There were bad side effects, too. Other than the regular dizziness, sweating, and hallucinations, some soldiers went crazy on the drug; this included cases of men shooting themselves while under the influence of meth. Others died of heart failure. 

Japan also promoted meth use, and ended up with an epidemic on their hands. In the 1950s, around half a million Japanese citizens were addicted to meth. 

The U.S. and Britain weren’t exempt from this drug crisis. The U.S. in particular gave its soldiers “between 250–500 million” Benzedrine tablets, more commonly known as “bennies.” Benzedrine is an amphetamine like meth and has similar effects. 

 

Mind Control Drugs in the Cold War 

The outburst of acid use in the ‘60s could be attributed to the CIA. During the Cold War, a top-secret project named “MK-Ultra” involved the use of LSD as mind control. 

  • Time period: 1950s – 1960s
  • Drug of choice: Lysergic acid diethylamide

LSD was first made in Sweden in the 1930s. It is a hallucinogenic drug, meaning it causes hallucinations, or sights/sounds that aren’t really there. When someone’s on an acid trip, they could be seeing and experiencing any number of things. 

In Project MK-Ultra, the CIA was experimenting with LSD as a means to obtain information from enemy spies/combatants. They tested it on volunteers, and on unwilling people, along with hypnosis, shock therapy, and enhanced interrogation. 

Fun fact: The author of One Flew Over the Cuckoo’s Nest tried LSD as a part of this program when he was attending Stanford. He went on to promote LSD. 

Due to the unpredictable nature of the drug, the CIA discontinued MK-Ultra. It would either cause people to experience some sort of euphoria, or to become terribly anxious, upset, and even a danger to themselves or other people. 

 

The Vietnam War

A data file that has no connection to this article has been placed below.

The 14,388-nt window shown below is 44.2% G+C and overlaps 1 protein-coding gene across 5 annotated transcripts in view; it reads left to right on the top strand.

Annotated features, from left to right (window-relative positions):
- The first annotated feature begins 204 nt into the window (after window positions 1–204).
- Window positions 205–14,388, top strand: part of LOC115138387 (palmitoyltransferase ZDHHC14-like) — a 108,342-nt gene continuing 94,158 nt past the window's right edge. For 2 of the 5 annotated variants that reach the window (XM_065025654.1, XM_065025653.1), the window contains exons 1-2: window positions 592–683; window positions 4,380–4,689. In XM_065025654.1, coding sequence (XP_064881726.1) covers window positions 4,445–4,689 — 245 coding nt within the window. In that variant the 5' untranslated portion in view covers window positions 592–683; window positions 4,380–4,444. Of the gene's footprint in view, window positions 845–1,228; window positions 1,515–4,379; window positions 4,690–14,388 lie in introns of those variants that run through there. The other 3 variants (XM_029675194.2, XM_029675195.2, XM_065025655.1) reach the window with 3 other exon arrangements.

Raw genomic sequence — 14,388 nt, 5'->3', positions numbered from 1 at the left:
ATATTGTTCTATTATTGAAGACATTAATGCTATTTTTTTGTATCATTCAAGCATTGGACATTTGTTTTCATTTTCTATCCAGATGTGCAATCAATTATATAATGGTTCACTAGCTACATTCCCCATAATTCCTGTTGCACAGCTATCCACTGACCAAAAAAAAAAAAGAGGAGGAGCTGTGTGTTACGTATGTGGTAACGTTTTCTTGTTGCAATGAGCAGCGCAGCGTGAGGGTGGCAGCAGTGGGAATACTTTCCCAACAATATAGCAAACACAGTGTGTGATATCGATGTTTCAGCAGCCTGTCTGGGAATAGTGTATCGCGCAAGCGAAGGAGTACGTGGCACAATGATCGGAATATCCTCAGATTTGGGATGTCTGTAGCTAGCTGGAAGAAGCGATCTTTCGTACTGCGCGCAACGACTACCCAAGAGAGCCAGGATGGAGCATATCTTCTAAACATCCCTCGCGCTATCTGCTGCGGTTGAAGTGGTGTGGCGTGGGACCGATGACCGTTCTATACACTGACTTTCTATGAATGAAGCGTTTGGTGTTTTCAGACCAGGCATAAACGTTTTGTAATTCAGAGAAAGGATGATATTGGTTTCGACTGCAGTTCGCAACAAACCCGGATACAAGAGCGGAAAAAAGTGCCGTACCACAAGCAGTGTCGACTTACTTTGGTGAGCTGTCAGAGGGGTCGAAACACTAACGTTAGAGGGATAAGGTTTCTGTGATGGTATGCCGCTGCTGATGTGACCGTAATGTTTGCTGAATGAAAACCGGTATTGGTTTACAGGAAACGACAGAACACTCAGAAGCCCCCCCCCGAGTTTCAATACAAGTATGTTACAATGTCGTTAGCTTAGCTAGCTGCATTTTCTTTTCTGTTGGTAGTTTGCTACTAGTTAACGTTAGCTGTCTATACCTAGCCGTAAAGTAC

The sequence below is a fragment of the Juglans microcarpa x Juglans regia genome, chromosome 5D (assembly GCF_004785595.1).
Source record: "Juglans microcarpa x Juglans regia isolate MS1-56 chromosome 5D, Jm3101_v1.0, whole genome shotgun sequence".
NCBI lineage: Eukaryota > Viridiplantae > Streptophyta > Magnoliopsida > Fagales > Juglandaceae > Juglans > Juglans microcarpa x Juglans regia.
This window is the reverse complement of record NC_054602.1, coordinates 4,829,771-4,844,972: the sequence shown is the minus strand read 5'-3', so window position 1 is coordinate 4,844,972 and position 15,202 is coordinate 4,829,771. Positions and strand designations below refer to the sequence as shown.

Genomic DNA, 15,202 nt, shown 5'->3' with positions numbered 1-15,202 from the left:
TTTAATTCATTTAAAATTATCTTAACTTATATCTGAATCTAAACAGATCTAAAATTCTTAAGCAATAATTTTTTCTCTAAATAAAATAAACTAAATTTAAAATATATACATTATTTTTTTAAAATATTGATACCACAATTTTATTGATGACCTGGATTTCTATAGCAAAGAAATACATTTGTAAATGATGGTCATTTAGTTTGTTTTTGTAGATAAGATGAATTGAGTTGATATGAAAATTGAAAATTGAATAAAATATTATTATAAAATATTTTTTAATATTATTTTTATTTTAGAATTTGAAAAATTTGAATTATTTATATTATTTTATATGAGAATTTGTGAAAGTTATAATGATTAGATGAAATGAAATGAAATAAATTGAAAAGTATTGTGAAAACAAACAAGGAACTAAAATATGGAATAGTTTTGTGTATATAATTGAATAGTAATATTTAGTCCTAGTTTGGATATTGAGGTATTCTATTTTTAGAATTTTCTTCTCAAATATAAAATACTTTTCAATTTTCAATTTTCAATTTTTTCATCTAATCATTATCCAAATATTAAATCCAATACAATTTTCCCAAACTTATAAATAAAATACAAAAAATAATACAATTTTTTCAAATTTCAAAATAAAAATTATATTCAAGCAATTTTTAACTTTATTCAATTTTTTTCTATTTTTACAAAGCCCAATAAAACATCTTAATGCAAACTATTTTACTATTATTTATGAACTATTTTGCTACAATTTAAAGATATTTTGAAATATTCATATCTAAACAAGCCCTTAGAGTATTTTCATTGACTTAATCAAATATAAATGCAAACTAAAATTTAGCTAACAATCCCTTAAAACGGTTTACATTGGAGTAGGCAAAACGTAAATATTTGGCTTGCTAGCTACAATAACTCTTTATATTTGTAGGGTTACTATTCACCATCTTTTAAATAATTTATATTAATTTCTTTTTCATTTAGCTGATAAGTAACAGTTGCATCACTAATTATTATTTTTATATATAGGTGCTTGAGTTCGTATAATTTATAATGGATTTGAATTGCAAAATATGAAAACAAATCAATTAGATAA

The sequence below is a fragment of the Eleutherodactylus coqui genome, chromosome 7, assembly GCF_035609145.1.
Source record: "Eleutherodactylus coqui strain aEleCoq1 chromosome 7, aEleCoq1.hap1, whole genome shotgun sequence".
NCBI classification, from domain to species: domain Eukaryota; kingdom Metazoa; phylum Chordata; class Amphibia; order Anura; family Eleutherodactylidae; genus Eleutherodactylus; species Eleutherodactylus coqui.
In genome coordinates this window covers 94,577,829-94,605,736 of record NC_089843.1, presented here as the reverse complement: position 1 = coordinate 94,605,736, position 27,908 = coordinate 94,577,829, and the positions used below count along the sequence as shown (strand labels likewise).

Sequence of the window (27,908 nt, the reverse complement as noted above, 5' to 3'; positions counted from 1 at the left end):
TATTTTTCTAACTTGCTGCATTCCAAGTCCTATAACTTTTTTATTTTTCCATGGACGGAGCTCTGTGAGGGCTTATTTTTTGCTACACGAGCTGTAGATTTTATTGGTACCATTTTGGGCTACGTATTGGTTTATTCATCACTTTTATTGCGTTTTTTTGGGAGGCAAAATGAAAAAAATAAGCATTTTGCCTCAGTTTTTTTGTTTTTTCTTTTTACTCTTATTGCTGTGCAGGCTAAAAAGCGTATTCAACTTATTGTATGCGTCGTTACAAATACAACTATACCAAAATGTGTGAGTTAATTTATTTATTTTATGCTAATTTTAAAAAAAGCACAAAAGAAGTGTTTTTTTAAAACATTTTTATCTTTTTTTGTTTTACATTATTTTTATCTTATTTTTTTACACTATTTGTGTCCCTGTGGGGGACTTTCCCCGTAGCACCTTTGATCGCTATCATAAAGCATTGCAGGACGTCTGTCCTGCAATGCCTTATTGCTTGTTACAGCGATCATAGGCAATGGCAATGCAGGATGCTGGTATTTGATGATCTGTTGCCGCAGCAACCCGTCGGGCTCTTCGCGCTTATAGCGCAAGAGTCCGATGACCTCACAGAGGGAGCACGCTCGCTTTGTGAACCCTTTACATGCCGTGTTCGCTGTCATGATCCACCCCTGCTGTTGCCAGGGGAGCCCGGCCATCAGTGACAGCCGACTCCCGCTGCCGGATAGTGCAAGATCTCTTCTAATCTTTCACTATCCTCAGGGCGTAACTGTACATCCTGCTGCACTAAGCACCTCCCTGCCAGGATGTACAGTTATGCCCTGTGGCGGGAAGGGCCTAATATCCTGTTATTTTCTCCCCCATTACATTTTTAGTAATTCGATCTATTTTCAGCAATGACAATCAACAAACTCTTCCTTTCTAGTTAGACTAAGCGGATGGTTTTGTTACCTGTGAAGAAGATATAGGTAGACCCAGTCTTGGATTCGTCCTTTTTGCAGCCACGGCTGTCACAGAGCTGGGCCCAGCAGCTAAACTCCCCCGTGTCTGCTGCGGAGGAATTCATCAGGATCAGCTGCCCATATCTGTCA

The men in Vietnam were the poster kids for drug addiction in the military. Hell, you could probably talk to any Vietnam veteran who spent time in Vietnam and they’ll have a story about drug use. Not only were drugs popular in the States at the time, but the danger and negative discourse surrounding this conflict led to soldiers turning to drugs as a way to cope. 

  • Time period: 1955-1975
  • Drugs of choice: Dextroamphetamine, Marijuana, Heroin, Opium

Dextroamphetamine, or Speed, was issued to soldiers during the Vietnam period as “Pep Pills” — they were about twice as strong as the Benzedrine tablets from WWII. As always, it was intended to be performance-enhancing. 

Unfortunately, Speed also increases aggression, and it caused soldiers to experience violent thoughts and even harm innocent people. In addition to this, over half of service members smoked marijuana, while a third of them were on heroin or opium. 

What’s worse, the DoD would administer antipsychotic medications in order to treat the high amount of psychotic breakdowns that resulted from war trauma. But without the knowledge or therapy that needs to come with these medications, they weren’t an effective solution.


Vietnam soldiers would smoke marijuana and hashish out of the barrels of their guns. Credit: 420EvaluationsOnline.

Present Day

Soldiers in Iraq and Afghanistan are also prone to addiction. A common problem among today’s combat veterans is alcoholism. This study says that the military leads all other professions in the number of days spent drinking per year. Spoiler alert: Service members drink on an average of 133 days a year. 

  • Time period: 2004-Now
  • Drugs of choice: Alcohol & Prescription Drugs

Alcohol is generally used as a coping method for soldiers and veterans who suffer from PTSD. But as a depressant, it almost never makes them feel better; it dramatically increases their risk of committing suicide, or acts of violence against other people. 

For those who have been injured or disabled in the line of duty, addiction to painkillers is a common problem. Some take them to manage their chronic pain; some who have healed can’t kick the habit. 

Common drugs include: 

  • Percocet, OxyContin, and Vicotin for pain (highly addictive opioids) 
  • Ambien and Restoril for sleep and anxiety
  • Dexedrine for energy 

 

Drug Addiction in the Military

There is obviously a very long history of drug addiction in the military. Whether they were the ones supplying the drugs, or the trauma of war caused soldiers to seek a drug-related solution. 

The opioid crisis is something our military veterans are especially susceptible to, and in 2017, over 70,000 Americans died from drug overdoses. We need to recognize this as a veteran’s issue — the same as homelessness, mental illness, and disability — and work to instill programs that help veterans overcome addiction. 

For more information on veterans’ drug addiction, click here. To call the National Substance Abuse and Mental Health Hotline, dial 1-800-662-HELP (4357). 


Should service members be allowed to use marijuana? What about veterans? We break down the argument against cannabis in the military here